The current Árpád Stripes then and now exhibition at the Holocaust Memorial Center endeavours to reclaim the eponymous flag and the ancient Hungarian symbol of the Turul bird from the far right. The attempt fails.
With cardboard boxes everywhere, visitors to the former synagogue on Páva utca could be forgiven for thinking that the purpose-built Holocaust Memorial Centre is on the move again. On second glance, however, one notices that the boxes are pasted with huge far-right posters from the 1930s. Later we learn from the organisers that the cardboard boxes were put up for reasons of piety, since the building is, after all, a synagogue. It is a pity, however, that the impact of seeing anti-Semitic posters from the Arrow Cross-era is lost in such a setting. There could have been a discussion ad absurdum between the exhibited photographs of today’s members of the far right and the historic place of prayer, but the organisers went for wishy-washy didactics over hard-hitting impact.
In addition to the cardboard aesthetic disaster, the exhibition is also questionable in terms of its content. Visitors are first taken back to the Middle Ages. The problems start with the explanation of the emergence of the Árpád stripes, today a popular symbol of the far right. One video, in which illustrations from medieval chronicles are spliced with short sequences of demonstrating members of the new right, brings to mind the urban legend of innocuous films that were interspersed with subliminal frames from porn films to stimulate audiences.
Missing the point
Following a daring leap in time across several centuries, bridged by a seemingly random assortment of between-the-wars military paraphernalia, visitors find themselves in the thick of the thirties.
A seemingly unending series of nationalist and far-right posters give visitors an impression of the political mood of the inter-war period. It remains unclear what this has to do with the Árpád stripes and the Turul, since the Hungarian coat of arms can be seen in various forms on most of the posters. Although it features the Árpád stripes, happily nobody had branded it a far-right symbol at that point in time. Above the posters, way above eye level, is a series of photographs from the same period, which serves the same aim as the permanent exhibition in the basement of the building: the portrayal of regent Miklós Horthy as the compliant stooge of Adolf Hitler. A video zooms in on a handshake between the two despots, who loathed each other but also felt reliant on each other, circling their handshake in red in an unbearably didactic style.
The accompanying text in the style of communist-era history books notes that “some” still believe that the regent was a great patriot, while he was in reality a bloody, fascist dictator. Unfortunately there is no mention of the fact that Horthy’s personality and role were in reality much more ambiguous.
Instead the Horthy period is referred to several times as a “counter-revolutionary system” – the use of this term taken from communist jargon without quotation marks is an astonishing error, and inexcusable for an exhibition with historical pretensions.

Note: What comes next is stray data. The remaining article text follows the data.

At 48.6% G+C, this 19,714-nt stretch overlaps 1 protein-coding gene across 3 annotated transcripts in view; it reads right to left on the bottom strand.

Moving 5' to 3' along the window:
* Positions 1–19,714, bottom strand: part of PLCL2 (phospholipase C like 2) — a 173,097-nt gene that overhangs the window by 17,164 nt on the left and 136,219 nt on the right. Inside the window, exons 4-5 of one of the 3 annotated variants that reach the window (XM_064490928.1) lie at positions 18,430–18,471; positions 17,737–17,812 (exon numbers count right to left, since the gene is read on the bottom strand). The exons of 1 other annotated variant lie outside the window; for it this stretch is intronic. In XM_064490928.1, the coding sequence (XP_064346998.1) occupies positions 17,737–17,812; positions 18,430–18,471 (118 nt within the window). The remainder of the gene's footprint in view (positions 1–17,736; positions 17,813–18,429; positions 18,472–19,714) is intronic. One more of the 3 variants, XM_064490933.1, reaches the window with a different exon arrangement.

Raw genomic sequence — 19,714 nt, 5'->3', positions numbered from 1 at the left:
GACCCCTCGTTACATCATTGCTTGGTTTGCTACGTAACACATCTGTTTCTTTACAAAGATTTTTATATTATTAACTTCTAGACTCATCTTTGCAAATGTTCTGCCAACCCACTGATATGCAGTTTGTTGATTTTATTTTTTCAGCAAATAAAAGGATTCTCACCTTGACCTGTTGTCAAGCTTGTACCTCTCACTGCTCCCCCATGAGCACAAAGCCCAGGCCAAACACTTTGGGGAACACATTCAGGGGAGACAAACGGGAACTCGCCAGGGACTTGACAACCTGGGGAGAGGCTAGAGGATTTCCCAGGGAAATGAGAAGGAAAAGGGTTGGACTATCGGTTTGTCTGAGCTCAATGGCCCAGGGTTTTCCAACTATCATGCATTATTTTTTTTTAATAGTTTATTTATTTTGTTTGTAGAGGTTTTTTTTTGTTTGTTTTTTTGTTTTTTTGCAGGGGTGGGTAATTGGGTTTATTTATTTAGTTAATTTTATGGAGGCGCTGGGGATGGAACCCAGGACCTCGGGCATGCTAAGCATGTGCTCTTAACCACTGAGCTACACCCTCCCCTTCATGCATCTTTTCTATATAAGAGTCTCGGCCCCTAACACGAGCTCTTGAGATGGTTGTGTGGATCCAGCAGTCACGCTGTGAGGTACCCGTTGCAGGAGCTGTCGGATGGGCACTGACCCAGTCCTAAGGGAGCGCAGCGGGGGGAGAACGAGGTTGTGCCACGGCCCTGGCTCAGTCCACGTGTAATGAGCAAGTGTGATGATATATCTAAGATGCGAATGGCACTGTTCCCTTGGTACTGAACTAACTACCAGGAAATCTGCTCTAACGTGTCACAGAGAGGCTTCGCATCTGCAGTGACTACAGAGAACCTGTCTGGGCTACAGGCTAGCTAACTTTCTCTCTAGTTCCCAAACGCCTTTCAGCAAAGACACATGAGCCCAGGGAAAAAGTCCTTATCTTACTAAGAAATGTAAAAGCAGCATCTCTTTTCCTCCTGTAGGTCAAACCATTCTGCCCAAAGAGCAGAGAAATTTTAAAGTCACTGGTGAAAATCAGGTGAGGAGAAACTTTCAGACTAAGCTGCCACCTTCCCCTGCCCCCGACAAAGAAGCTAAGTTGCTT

In the next section real fascists are on view, and the exhibition fortunately returns to its main focus. The reproduction of a page of Ferenc Szálasi’s prison diary strikingly demonstrates how the later “leader of the nation” developed his Árpád-stripes flag featuring the arrow cross with no historical knowledge on a sheet of paper ,sometime between lunch and his daily walk in the prison yard. Shocking footage of deportations and people murdered and pushed into the Danube are shown; at least for a moment visitors sense something of this terrible time, not so long ago.
Colouring the past
The exhibition’s handful of videos, which visitors hear in chorus due to unfortunate positioning, confront visitors with the low points of contemporary politics in Hungary. The recounting of the history of the Árpád stripes flag and the Turul bird symbol since 1989 is brimming with inaccuracies and incorrect information. Right at the start the decision shortly after the change of regime to favour the coat of arms with the Hungarian crown, rather than the so-called Kossuth coat of arms, is described as the “first defeat of the democratic forces”.
This is surprising because it was, after all, a decision made by the first democratically-elected parliament. It may be that some leftists would have preferred the Kossuth coat of arms – there were good arguments for both versions – but putting the boot in after 20 years and branding the then parliamentary majority undemocratic betrays a lack of awareness.
The low point of the exhibition, however, is the sequence showing shots of far-right activists marching, with the inference that they were able to pursue their activities with the support of the government of Viktor Orbán. Here the true purpose of the exhibition become clear: as election campaign material for Hungary’s ideologically bankrupt left wing, whose only sense of cohesion comes from constant warnings about the supposed far-right dictator Viktor Orbán. Today, the stripes only became a visible sign of protest on the streets after the ‘lies’ speech of left-wing Prime Minister Ferenc Gyurcsány in 2006.
This is highly regrettable since the exhibition could have been very important before the self-styled “prime minister of the nation” Orbán regains power in the spring and – as he is on record as saying – “sends right-wing extremists like Horthy home with a clip round the ear”. It may well be that by then it will no longer be possible to talk about right-wing radicalism, let alone put on an exhibition about it.
The Árpád-stripes then and now
Runs until 28February 2010
Holocaust Memorial Center, District IX, Páva utca 39
Open: Tues-Sun: 10am – 6pm. Closed Mondays.
www.hdke.hu (in English)